Photo by Ian Koski / Nationals Daily News
Stephen Strasburg’s first start back from the 15 day disabled list against the Florida Marlins can best be described in one word – rusty.
The evening resulted in an 8-2 loss, his third of the season, and was the shortest outing of his Major League career after 4.1 innings.
Both of the Nationals runs were unearned. Marlins starter Anibal Sanchez was dominant, shutting down the first six Nats he faced before ending a short lived no-hit bid in the third thanks to a single by Ivan Rodriguez.
The biggest weakness facing Washington tonight besides Strasburg’s rust and quit bats was Josh Willingham’s defense in left field. Florida seemed to really like knocking their hits to that side of the field tonight, keeping Willingham on his toes.
“You know when the ball’s hit on the line right at you like that there’s not too many times you’re going to be able to make the play,” Rigglman said. “Those are the toughest balls. When they’re hit hard right at you, you don’t know whether to hold your ground or back up and I really didn’t feel like they were catchable balls.”
The Washington bullpen saw quite a bit of action due to Strasburg’s early exit. Both of the team’s long relievers entered the game with Miguel Batista pitching 2/3 of an inning and Crag Stammen making his first relief appearance with the Nationals going two full innings, giving up a run in the sixth.
Doug Slaten continued his scoreless streak which is now up to seven consecutive innings.
Despite the loss and Strasburg’s struggles, the Nationals pitching staff did have something to smile about — they struck out the Marlins 10 times while the Nats got caught with a K 6 times. It’s not much, but it’s something.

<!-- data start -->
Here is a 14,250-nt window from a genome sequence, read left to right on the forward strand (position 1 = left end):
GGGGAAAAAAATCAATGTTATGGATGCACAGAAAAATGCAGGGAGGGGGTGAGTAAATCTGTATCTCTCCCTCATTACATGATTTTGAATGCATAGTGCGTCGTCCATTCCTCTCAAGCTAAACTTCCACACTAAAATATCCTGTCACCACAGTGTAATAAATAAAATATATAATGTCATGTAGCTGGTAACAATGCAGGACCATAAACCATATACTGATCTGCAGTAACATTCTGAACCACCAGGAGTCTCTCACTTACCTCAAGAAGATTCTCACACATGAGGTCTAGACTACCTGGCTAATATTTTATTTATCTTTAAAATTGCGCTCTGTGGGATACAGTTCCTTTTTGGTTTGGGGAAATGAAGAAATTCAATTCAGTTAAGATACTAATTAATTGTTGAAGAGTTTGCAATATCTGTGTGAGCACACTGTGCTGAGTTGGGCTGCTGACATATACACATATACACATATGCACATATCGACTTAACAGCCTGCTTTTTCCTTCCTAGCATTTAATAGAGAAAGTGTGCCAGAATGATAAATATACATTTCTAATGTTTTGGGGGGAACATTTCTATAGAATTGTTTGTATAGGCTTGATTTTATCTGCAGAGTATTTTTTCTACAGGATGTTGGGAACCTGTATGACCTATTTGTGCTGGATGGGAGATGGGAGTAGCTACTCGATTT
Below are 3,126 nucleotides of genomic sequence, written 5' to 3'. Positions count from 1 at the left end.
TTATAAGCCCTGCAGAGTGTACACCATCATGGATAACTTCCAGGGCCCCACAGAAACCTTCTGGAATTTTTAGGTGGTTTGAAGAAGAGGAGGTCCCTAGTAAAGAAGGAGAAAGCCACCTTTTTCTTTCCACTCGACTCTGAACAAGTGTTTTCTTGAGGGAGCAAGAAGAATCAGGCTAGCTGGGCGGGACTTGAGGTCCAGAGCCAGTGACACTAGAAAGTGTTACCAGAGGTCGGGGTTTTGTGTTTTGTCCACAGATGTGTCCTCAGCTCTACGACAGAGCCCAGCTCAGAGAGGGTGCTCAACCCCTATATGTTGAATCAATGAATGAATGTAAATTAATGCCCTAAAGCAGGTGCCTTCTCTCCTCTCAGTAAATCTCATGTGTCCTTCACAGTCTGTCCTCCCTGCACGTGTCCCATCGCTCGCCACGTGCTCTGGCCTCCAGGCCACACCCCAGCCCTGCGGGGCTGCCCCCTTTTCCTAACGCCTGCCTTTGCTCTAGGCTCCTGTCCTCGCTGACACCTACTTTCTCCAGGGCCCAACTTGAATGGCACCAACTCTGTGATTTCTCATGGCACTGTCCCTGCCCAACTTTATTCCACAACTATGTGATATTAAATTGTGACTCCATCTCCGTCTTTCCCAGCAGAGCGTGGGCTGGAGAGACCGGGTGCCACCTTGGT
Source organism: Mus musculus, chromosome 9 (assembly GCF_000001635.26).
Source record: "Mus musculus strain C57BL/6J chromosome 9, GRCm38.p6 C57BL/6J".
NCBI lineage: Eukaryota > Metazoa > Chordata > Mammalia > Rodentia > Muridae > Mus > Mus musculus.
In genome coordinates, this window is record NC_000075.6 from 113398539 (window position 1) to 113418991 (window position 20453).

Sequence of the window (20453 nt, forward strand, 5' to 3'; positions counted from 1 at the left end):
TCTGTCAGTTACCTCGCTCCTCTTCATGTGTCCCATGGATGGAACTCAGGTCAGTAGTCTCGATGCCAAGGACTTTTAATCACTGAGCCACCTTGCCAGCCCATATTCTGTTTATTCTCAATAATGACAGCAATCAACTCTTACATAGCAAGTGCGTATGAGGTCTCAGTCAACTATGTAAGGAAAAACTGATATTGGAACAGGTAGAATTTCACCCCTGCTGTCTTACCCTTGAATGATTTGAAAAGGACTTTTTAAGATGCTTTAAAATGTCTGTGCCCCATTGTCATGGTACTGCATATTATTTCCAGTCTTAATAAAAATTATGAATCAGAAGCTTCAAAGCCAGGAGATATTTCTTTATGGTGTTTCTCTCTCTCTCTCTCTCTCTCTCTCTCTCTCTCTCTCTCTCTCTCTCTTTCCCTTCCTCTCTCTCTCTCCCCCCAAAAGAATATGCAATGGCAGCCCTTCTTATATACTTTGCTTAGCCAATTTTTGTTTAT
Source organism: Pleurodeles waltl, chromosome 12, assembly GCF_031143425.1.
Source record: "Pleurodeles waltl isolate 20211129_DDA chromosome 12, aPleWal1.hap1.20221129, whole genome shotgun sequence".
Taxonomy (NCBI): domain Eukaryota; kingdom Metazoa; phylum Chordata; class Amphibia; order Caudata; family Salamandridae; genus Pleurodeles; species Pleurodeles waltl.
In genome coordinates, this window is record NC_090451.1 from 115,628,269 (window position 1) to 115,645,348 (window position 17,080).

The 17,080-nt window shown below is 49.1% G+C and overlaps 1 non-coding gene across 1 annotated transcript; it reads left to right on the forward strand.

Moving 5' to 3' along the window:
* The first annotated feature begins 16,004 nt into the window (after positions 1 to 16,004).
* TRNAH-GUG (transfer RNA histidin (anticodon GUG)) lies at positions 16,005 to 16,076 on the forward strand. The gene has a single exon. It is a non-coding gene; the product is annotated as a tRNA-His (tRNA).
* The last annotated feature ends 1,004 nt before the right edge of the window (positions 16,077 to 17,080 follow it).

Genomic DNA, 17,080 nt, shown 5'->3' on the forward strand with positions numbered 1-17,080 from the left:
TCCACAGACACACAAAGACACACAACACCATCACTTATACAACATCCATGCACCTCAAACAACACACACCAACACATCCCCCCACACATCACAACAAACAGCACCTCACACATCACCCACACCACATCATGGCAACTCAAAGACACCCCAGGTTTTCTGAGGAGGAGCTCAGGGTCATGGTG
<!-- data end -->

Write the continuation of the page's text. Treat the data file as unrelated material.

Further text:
As of now, there is no cause for concern regarding Strasburg’s health or mechanics. It’s just a part of the growing pains he’ll have to endure as his career continues. He is still just a 22-year-old rookie after all.
“We’ve raised the bar very high for Stephen and maybe unfairly but I think he’s going to be fine and he’ll be better next time out.”
Check back later Wednesday morning for more on the pre-game festivities honoring Hall of Fame Class of 2010 inductee Andre Dawson of the Montreal Expos.
Strasburg threw only one changeup in his first 30 pitches or so, which pretty much took him out of his game. He didn’t have confidence in it, and the free-swinging Marlins sat on fastballs. To be able to gut through a start when you don’t have your best stuff is something you get through experience.
Is it just me, or do the stands look fairly empty for a Strasburg game?
It isn’t just you, Max. The total paid attendance was 25,939, which is the smallest home crowd for Strasburg start by 6,000 people.